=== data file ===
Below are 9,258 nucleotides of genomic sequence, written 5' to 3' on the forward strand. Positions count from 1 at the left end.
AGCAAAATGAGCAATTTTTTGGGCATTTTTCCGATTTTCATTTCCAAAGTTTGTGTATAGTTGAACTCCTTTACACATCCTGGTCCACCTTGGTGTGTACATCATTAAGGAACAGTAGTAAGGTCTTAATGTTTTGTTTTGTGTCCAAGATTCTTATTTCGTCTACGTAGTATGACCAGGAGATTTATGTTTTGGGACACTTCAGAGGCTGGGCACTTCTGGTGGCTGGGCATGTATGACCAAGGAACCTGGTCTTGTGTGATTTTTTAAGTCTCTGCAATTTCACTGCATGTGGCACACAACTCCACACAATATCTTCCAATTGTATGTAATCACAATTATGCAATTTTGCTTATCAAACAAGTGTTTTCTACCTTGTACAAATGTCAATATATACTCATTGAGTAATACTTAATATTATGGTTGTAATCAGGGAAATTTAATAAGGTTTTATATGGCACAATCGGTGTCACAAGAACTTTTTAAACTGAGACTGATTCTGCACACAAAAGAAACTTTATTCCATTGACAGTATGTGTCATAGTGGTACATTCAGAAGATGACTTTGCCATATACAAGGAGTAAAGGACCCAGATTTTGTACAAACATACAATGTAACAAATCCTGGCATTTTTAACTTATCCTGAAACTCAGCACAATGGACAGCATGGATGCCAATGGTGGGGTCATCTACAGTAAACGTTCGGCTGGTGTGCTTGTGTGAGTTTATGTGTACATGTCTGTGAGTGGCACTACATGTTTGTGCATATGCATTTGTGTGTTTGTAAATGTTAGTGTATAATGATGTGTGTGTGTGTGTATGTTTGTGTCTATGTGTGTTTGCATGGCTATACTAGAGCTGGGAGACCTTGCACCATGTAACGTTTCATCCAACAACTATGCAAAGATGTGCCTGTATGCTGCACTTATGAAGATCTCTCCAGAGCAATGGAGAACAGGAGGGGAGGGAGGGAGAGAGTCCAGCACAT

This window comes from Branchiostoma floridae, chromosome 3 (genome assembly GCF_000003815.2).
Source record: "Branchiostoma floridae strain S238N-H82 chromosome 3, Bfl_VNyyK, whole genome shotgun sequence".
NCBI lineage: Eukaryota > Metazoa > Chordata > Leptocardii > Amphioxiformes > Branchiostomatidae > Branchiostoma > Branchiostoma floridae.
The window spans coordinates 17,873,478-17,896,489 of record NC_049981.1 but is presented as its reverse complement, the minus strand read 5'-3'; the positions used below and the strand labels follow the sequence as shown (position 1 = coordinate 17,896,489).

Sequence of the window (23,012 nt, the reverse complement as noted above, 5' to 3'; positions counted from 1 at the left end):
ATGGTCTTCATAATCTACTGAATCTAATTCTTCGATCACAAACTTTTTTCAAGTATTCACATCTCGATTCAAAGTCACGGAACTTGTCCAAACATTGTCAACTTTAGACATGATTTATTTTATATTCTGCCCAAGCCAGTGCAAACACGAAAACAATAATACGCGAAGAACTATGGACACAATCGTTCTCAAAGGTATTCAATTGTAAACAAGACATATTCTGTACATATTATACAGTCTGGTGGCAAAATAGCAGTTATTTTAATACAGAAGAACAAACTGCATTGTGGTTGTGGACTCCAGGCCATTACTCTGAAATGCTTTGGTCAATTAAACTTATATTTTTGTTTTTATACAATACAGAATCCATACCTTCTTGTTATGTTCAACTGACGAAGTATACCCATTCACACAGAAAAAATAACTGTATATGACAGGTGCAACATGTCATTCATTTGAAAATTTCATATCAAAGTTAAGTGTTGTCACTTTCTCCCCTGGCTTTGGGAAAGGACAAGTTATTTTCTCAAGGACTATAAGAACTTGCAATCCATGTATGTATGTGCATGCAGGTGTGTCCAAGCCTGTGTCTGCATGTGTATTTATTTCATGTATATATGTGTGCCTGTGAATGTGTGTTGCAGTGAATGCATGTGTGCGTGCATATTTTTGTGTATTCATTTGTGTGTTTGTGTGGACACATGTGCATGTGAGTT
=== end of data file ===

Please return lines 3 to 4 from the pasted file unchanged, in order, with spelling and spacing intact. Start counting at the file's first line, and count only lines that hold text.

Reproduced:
This window comes from Branchiostoma floridae, chromosome 3 (genome assembly GCF_000003815.2).
Source record: "Branchiostoma floridae strain S238N-H82 chromosome 3, Bfl_VNyyK, whole genome shotgun sequence".